Monday, May 29, 2006

Geek Test

I completed this "test" and it says:

You are 50% geeky.

Not bad. Maybe you spend a little too much time with your computer, but at least you have friends. You do have friends, right?

The current average score is: 32.50%

Stupid test. What would they know? Besides, I gave my second dictionary away months ago (it was in physics). Well, anyway I'm going to watch X-men 3 if I can find someone...either that or I'll watch it by myself.

Bloody Australian Banks

I lost my ANZ debit card the other day (yes, I was slightly drunk) and it cost me $15 to replace it. That's disgraceful. Particularly after ANZ recorded a staggering profit last financial year. For the last couple of years I've been painfully aware that Australian banks love charging the consumer like there's no tomorrow. Ireland, probably the most expensive nation in the EU, has banks which charge less than banks in Oz. The fact that they use our money to invest* in order to reap huge profits and then charge us stupidly high fees is bloody deplorable.

Thusly, to come the point of my rant, I'm searching for a better, cheaper, "nicer" bank account. I was recommended HSBC who have a free internet bank account and you receive a fee-free VISA debit card (where ANZ charges you $6 per month for this "luxury"). It's a pity HSBC is a UK based bank, I think. Or is it Hong Kong?

Apparently, the NAB (Australia's largest bank due to their overseas investments) has a pretty reasonable deal as well. Any other suggestions?

*In fact, ANZ gave a presentation the other day in the hope to recruit more maths PhDs to help them maximise their already fat profits. Ah, the beauty of financial darwinism. Do or die.

Monday, May 22, 2006

Macquarie Bank

They call the Macquarie bank the millionaire factory. Not hard to see why with this very impressive list of assets:

National Assets

* 43 aged care facilities
* 118 industrial properties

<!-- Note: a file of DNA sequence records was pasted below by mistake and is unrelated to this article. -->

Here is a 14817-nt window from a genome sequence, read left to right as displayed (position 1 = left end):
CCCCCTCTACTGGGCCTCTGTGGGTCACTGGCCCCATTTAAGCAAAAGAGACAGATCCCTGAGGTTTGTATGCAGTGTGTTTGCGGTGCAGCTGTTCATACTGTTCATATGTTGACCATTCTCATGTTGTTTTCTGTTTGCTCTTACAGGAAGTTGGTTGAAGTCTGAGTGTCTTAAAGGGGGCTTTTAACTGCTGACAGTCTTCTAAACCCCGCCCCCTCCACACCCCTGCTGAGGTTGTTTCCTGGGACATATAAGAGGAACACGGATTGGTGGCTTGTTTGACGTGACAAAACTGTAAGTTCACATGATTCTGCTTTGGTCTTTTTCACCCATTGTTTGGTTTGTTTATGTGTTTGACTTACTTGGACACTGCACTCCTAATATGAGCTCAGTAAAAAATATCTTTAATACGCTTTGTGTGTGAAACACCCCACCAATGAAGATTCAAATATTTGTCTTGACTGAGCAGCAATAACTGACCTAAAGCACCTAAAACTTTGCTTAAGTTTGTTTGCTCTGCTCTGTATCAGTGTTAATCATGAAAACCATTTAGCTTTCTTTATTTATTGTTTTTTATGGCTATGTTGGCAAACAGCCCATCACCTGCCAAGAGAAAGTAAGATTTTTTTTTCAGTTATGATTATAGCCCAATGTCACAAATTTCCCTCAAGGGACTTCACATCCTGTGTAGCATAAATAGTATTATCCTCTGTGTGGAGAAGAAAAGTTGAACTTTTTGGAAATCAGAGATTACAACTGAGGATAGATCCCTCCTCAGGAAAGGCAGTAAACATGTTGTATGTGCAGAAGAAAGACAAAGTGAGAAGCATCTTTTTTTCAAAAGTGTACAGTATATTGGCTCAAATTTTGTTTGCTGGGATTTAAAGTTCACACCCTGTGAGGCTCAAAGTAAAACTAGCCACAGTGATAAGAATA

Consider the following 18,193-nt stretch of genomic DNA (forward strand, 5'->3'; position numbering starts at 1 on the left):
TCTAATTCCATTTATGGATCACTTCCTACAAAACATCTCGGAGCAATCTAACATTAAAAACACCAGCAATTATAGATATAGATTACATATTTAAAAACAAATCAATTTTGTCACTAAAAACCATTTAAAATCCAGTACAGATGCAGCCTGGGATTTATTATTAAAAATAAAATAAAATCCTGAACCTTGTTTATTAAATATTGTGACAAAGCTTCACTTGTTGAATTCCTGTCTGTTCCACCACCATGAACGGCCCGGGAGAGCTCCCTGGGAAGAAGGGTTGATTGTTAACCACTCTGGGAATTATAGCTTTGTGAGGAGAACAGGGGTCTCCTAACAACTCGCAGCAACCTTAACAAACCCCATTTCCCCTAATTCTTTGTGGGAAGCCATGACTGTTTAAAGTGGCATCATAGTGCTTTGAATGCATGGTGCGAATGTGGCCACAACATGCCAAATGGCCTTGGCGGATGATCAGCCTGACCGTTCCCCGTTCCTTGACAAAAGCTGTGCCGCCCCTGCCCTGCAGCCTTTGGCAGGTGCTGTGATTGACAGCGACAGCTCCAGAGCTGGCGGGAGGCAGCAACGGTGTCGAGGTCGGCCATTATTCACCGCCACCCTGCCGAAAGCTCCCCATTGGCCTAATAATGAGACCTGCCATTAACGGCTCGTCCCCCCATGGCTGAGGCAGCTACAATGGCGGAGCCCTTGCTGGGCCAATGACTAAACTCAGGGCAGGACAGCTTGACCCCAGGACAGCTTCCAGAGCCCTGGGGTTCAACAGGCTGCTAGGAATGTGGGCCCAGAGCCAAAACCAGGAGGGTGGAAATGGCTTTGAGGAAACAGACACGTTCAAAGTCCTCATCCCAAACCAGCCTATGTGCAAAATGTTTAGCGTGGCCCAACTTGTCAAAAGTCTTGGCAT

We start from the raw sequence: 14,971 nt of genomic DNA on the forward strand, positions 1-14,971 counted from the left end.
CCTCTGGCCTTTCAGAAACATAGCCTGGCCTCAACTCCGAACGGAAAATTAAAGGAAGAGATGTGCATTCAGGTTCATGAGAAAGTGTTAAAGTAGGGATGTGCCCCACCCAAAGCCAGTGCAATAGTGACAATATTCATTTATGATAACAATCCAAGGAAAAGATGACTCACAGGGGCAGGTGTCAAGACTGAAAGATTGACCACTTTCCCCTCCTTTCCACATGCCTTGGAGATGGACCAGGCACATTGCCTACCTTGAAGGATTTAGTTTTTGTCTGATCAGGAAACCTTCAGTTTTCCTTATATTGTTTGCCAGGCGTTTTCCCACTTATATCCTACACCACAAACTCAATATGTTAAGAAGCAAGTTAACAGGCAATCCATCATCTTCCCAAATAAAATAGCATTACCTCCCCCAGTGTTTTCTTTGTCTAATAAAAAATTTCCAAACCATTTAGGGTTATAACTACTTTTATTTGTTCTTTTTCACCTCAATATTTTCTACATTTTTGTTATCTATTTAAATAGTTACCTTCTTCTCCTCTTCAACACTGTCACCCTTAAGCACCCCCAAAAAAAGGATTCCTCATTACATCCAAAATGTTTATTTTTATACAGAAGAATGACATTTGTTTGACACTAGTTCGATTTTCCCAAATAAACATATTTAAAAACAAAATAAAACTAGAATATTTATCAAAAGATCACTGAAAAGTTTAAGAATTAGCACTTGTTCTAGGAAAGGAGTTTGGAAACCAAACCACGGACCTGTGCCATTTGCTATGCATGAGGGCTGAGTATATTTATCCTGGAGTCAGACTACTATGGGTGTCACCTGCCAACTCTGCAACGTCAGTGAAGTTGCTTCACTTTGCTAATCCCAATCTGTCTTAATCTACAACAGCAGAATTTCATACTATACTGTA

* 6 marinas
* 85 commercial radio licences
* 23 office buildings
* 5 major tollroads
* Dreamworld
* 47 ten pin bowling centres
* 80 supermarkets and other retail properties
* Sydney Airport
* 3 energy distributors

And you can add to that list MacBank's international assets:

* 6 airports
* 28 tollroads
* 14 energy utilities
* 2 ports
* 4 media/communications assets
* 17 office buildings
* 241 retail shopping properties
* 4 transport assets
* 178 industrial properties

Think of something that makes money. A supermarket. A local radio station. An airport. Odds are Macquarie has a stake in it. They even recently tried to make a hostile bid for the London Stock Exchange. The poms told the cheeky Aussie bank to get stuffed. Don't worry. We'll get 'em.

Money for Speeches

Did anyone catch John Safran and Father Bob last Sunday night on JJJ? They interviewed founder and shareholder Stephen Mayne and discussed how various protestors (and others) earn money by giving speeches and lectures at various institutes and conferences. Apparently, socialist hero and regular tubby, Michael Moore makes $40 grand per university lecture, and then buys various luxuries such as Manhattan apartments.

Although not a socialist but a regular hero nonetheless in many Australian eyes, Peter Cosgrove charges $20 k per speech and expects to stay in the best hotel in town (Cosgrove also sits on the board of Virgin Blue). Not a bad effort, I say. Recently, Cosgrove honourably took control of the re-building operation in Northern Queensland after Cyclone Larry came to town. Mayne, just a tad cynically, points out this recent aid work of Cosgrove will make for some great speeches in the future as his old East Timor stories are growing old with the paying masses.